CHICAGO (Reuters) - Illinois Republican Governor Bruce Rauner urged lawmakers on Friday to allow voters in 2018 to decide whether to change how political boundaries are drawn after the state’s Supreme Court a day earlier declared a petition-driven redistricting initiative for this fall’s statewide ballot unconstitutional.
Rauner called Illinois’ existing political maps, which are drawn by Democrats who control the General Assembly, “rigged and gerrymandered” because they have left a majority of legislative races this fall without challengers to incumbent legislators.
“Our system of government is broken,” Rauner told reporters during a stop in Marion, in far southern Illinois. “Two-thirds of our general elections don’t have opponents, and we’ve got to change the system.”
The next opportunity for state legislators to put a constitutional amendment before voters comes in two years, when the first-term governor is expected to be in the midst of a re-election campaign.
“Our system has been run by a broken, powerful political machine in Chicago that looks out for itself, not for the people of Illinois, and certainly not for the people of southern Illinois,” Rauner said. “We’ve got to get the power away from that machine, and we can do it with political reform.”
Rauner’s comments came less than 24 hours after the Illinois Supreme Court ruled 4-3 to uphold a lower court ruling that would keep in place the once-a-decade, partisan-controlled political mapmaking process that has allowed for Democratic majorities in the state legislature and on the elected Supreme Court.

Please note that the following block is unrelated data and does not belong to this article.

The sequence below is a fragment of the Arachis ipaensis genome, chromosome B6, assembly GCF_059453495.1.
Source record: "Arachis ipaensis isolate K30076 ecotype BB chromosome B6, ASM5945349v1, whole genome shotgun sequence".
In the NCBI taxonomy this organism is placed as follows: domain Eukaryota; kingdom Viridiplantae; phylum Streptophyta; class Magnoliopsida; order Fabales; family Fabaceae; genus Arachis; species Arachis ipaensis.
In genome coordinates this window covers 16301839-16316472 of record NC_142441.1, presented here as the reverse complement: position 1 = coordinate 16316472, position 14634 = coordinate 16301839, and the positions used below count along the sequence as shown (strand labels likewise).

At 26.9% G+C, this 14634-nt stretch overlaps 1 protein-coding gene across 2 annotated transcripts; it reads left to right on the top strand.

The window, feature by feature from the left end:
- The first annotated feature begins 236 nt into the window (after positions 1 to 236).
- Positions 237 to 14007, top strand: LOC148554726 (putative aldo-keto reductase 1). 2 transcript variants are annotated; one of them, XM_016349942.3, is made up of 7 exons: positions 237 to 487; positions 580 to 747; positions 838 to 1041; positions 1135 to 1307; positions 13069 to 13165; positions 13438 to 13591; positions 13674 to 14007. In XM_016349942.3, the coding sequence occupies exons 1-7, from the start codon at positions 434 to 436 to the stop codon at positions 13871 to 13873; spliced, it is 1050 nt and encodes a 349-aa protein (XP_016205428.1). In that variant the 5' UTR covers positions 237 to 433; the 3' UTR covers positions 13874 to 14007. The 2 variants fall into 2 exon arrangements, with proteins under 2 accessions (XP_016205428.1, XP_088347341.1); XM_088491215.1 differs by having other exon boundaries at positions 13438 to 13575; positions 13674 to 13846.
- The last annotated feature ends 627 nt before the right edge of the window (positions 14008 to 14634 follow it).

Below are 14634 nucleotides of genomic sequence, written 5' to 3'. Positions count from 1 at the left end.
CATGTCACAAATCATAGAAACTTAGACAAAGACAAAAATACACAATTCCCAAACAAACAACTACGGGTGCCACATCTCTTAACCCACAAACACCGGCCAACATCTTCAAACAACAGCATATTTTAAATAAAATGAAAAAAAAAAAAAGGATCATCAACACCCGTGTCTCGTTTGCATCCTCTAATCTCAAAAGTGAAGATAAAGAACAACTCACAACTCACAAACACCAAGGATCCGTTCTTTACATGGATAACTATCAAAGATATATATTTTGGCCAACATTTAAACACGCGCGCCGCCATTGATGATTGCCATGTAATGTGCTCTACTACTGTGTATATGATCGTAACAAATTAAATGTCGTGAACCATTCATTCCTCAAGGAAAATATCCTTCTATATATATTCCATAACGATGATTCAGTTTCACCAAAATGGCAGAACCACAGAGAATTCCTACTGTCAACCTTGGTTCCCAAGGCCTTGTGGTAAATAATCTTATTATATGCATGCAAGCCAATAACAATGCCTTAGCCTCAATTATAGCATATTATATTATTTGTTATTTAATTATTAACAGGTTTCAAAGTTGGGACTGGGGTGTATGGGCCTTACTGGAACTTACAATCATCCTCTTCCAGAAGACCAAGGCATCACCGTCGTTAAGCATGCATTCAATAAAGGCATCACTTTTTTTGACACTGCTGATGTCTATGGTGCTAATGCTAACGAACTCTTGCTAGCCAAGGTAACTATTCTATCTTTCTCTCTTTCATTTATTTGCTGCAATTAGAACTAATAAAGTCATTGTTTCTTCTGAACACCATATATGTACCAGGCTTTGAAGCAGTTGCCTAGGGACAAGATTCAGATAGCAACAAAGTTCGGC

The amendment, if it was placed on November’s ballot and passed by a majority of Illinois voters, would have transferred the power of re-drawing legislative districts to a bipartisan commission. More than 563,000 Illinois voters signed petitions backing the amendment.
There were 12 redistricting amendments filed in both chambers during the current legislative session though none won approval in both chambers.
The Illinois Supreme Court ruled the ballot initiative fell outside the scope of permissible ballot initiatives, which may only be used for amendments directed at “structural and procedural subjects” in the constitution pertaining to Illinois’s legislative branch.
In a dissenting opinion, Justice Robert Thomas wrote: “Today a muzzle has been placed on the people of this State, and their voices supplanted by judicial fiat.”
Reporting by Dave McKinney in Chicago; Additional reporting by Kim Palmer in Cleveland, Ohio, and Eric M. Johnson in Seattle; Editing by Eric M. Johnson, Bernard Orr
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